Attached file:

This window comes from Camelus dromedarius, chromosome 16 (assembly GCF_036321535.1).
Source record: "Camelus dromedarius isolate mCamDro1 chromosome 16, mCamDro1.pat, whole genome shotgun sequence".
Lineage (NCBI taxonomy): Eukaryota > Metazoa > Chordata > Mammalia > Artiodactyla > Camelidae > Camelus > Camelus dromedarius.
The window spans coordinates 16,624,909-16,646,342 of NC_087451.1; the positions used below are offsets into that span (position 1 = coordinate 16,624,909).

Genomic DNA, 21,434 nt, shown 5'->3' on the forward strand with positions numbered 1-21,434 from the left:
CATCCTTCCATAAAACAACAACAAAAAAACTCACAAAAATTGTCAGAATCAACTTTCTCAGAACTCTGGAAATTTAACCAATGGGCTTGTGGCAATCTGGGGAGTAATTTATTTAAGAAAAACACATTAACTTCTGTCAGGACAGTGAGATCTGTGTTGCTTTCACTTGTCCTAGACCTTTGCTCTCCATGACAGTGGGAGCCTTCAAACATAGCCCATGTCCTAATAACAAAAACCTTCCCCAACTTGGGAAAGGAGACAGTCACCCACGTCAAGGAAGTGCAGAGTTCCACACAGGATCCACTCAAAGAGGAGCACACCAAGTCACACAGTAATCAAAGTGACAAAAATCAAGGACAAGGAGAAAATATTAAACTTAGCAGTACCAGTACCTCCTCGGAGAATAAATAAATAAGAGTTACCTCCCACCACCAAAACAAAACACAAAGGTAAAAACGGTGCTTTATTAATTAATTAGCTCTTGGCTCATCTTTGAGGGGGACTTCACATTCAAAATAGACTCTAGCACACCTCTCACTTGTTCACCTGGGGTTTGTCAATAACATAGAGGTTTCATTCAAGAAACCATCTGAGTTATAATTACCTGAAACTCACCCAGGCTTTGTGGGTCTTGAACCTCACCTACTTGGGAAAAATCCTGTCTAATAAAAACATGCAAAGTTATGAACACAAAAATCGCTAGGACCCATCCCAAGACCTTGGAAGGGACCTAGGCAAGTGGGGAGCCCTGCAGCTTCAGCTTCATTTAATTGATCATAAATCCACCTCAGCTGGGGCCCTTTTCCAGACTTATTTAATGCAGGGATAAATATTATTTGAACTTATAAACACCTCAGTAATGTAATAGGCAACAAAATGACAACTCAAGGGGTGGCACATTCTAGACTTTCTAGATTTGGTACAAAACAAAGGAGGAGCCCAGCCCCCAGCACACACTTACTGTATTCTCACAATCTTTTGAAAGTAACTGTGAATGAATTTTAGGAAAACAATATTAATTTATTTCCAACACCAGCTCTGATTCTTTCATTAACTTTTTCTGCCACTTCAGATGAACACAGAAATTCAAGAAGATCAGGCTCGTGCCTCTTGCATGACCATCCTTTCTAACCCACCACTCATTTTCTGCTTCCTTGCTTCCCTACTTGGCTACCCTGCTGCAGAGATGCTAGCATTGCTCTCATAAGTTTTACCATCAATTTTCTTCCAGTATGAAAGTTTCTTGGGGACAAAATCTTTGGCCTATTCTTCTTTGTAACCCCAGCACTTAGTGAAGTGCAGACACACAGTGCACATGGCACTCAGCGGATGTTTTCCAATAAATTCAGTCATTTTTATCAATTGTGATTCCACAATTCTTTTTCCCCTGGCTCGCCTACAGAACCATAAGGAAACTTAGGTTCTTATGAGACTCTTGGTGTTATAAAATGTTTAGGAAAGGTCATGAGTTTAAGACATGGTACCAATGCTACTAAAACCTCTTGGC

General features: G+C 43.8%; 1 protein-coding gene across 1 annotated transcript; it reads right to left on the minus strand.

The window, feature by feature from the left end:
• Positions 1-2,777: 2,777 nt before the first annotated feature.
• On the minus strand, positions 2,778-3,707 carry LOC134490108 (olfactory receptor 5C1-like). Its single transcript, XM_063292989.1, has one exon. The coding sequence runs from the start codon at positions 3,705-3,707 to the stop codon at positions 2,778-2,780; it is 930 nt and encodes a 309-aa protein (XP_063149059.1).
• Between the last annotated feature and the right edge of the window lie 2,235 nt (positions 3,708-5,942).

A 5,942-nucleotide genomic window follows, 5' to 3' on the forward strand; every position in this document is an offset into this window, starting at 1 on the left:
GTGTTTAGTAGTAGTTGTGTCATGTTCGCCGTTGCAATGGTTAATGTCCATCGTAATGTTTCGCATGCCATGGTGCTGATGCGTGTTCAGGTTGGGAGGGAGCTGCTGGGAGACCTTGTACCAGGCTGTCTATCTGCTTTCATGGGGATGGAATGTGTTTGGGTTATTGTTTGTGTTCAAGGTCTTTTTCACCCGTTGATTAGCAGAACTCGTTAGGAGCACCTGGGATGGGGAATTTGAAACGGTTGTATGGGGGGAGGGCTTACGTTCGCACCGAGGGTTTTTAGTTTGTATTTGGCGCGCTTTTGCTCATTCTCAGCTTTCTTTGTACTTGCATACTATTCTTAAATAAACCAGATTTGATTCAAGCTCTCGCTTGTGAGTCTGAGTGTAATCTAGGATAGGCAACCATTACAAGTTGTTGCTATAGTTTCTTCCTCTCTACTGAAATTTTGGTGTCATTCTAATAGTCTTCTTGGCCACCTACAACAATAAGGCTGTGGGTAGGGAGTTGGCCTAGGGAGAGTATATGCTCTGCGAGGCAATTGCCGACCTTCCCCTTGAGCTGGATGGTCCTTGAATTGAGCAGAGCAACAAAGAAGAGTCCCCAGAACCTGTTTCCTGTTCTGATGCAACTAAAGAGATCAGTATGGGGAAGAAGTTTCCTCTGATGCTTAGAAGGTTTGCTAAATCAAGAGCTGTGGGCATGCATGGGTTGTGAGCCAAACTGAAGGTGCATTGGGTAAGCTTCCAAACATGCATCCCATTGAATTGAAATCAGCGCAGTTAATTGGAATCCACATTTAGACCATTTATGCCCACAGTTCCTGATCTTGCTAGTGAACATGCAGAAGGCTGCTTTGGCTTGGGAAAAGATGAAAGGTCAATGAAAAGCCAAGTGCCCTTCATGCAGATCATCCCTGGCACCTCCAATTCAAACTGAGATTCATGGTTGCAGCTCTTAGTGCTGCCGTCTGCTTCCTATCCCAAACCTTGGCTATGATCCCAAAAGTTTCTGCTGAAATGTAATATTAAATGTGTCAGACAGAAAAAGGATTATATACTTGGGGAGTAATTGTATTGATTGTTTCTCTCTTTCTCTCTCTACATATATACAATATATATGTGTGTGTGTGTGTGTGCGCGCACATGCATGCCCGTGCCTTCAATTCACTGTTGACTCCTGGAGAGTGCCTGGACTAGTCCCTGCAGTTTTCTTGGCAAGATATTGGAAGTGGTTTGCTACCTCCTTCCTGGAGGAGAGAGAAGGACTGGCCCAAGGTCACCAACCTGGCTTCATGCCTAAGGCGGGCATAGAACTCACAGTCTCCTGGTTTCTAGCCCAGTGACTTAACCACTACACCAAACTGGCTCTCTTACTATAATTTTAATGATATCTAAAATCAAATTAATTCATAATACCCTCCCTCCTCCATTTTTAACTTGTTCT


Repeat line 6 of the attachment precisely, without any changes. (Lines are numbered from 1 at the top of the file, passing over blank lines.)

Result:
CATCCTTCCATAAAACAACAACAAAAAAACTCACAAAAATTGTCAGAATCAACTTTCTCAGAACTCTGGAAATTTAACCAATGGGCTTGTGGCAATCTGGGGAGTAATTTATTTAAGAAAAACACATTAACTTCTGTCAGGACAGTGAGATCTGTGTTGCTTTCACTTGTCCTAGACCTTTGCTCTCCATGACAGTGGGAGCCTTCAAACATAGCCCATGTCCTAATAACAAAAACCTTCCCCAACTTGGGAAAGGAGACAGTCACCCACGTCAAGGAAGTGCAGAGTTCCACACAGGATCCACTCAAAGAGGAGCACACCAAGTCACACAGTAATCAAAGTGACAAAAATCAAGGACAAGGAGAAAATATTAAACTTAGCAGTACCAGTACCTCCTCGGAGAATAAATAAATAAGAGTTACCTCCCACCACCAAAACAAAACACAAAGGTAAAAACGGTGCTTTATTAATTAATTAGCTCTTGGCTCATCTTTGAGGGGGACTTCACATTCAAAATAGACTCTAGCACACCTCTCACTTGTTCACCTGGGGTTTGTCAATAACATAGAGGTTTCATTCAAGAAACCATCTGAGTTATAATTACCTGAAACTCACCCAGGCTTTGTGGGTCTTGAACCTCACCTACTTGGGAAAAATCCTGTCTAATAAAAACATGCAAAGTTATGAACACAAAAATCGCTAGGACCCATCCCAAGACCTTGGAAGGGACCTAGGCAAGTGGGGAGCCCTGCAGCTTCAGCTTCATTTAATTGATCATAAATCCACCTCAGCTGGGGCCCTTTTCCAGACTTATTTAATGCAGGGATAAATATTATTTGAACTTATAAACACCTCAGTAATGTAATAGGCAACAAAATGACAACTCAAGGGGTGGCACATTCTAGACTTTCTAGATTTGGTACAAAACAAAGGAGGAGCCCAGCCCCCAGCACACACTTACTGTATTCTCACAATCTTTTGAAAGTAACTGTGAATGAATTTTAGGAAAACAATATTAATTTATTTCCAACACCAGCTCTGATTCTTTCATTAACTTTTTCTGCCACTTCAGATGAACACAGAAATTCAAGAAGATCAGGCTCGTGCCTCTTGCATGACCATCCTTTCTAACCCACCACTCATTTTCTGCTTCCTTGCTTCCCTACTTGGCTACCCTGCTGCAGAGATGCTAGCATTGCTCTCATAAGTTTTACCATCAATTTTCTTCCAGTATGAAAGTTTCTTGGGGACAAAATCTTTGGCCTATTCTTCTTTGTAACCCCAGCACTTAGTGAAGTGCAGACACACAGTGCACATGGCACTCAGCGGATGTTTTCCAATAAATTCAGTCATTTTTATCAATTGTGATTCCACAATTCTTTTTCCCCTGGCTCGCCTACAGAACCATAAGGAAACTTAGGTTCTTATGAGACTCTTGGTGTTATAAAATGTTTAGGAAAGGTCATGAGTTTAAGACATGGTACCAATGCTACTAAAACCTCTTGGC